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Old 03-12-2014, 08:24 PM   #11 (permalink)
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Let me get this straight, you are working two jobs, waiting for the puppy to bark to take him out of his crate to potty, he is having five accidents a day in his crate, you are usuing a prong collar on a baby puppy, and you won't let him out of the crate much because he acts up jumping, nipping.

the dog is getting two 15-22.5 minute exercise sessions per day.

You need to call the breeder and GIVE the pup back. That's right, don't expect to get money back from her. Give the puppy back so she can work with it and find it a new home.
No I take him out on a regular schedule (2a, 6a, 8a, 11p, 3p, 5p, 6p, 8p, 10p), he has just gotten off his schedule where he would relieve himself when we go out. Then sometimes even just minutes after he'll go. I try to spend the extra time with him at 6am after his feeding and at 5pm when I get home.

Sorry I am not some rich person who does not have to work, or that I just don't work at all so I can spend every waking moment with the dog. I do the best I can with what I have. I don't have thousands of dollars to spend on new furniture after he is already destroyed my two couches in the course of 2 days.

I try to not keep him in the crate. He eats at electrical wires. He jumps on my 7 and almost 6 year old. He is more hyper than most GSP I have come across.

And the prong collar is a training collar that my breeder (and dozens of other breeders I have talk with GSP) and it's used during my training with him. He has his regular collar otherwise.

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Old 03-12-2014, 08:27 PM   #12 (permalink)
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No I take him out on a regular schedule (2a, 6a, 8a, 11p, 3p, 5p, 6p, 8p, 10p), he has just gotten off his schedule where he would relieve himself when we go out. Then sometimes even just minutes after he'll go. I try to spend the extra time with him at 6am after his feeding and at 5pm when I get home.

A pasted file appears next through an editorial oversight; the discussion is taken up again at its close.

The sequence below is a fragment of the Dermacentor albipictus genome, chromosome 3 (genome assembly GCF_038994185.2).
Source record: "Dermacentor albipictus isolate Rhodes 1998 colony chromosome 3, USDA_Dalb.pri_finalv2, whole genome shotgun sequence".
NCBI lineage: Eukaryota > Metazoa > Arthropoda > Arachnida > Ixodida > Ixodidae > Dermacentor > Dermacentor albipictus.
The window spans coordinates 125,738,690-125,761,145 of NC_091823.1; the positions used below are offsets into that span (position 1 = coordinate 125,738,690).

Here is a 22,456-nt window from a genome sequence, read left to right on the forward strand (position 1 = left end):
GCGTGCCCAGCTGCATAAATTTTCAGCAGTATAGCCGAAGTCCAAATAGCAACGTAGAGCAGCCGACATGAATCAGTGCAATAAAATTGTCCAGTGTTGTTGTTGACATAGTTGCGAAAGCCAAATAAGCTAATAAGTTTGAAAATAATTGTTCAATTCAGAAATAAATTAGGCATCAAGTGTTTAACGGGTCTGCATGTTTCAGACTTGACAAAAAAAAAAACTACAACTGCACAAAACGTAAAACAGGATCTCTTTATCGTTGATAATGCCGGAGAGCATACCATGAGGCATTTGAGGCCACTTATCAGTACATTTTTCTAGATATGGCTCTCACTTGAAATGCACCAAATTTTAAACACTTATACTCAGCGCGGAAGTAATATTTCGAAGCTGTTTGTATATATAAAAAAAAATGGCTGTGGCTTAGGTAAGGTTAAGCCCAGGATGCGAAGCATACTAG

Sorry I am not some rich person who does not have to work, or that I just don't work at all so I can spend every waking moment with the dog. I do the best I can with what I have.

And the prong collar is a training collar that my breeder (and dozens of other breeders I have talk with GSP) and it's used during my training with him. He has his regular collar otherwise.
Do you have bedding in his crate?

How old is the puppy?
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Old 03-12-2014, 08:28 PM   #13 (permalink)
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the thing is he is what ? almost 5 months old? he should be housetrained, the obedience stuff, well that can be still 'puppy stuff'.

You should NOT have to be taking him out to potty all those times, BUT, I think you have to 'up' the exercise and training.

Despite the schedule you have, if you want to make it work with this dog, you need to make a BIG change, because what your doing isn't working as you admit.

My males were soooo easy to house train, and never have I had a puppy have accidents after even a 4mth of age, and that's me giving it extra time..
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Old 03-12-2014, 08:28 PM   #14 (permalink)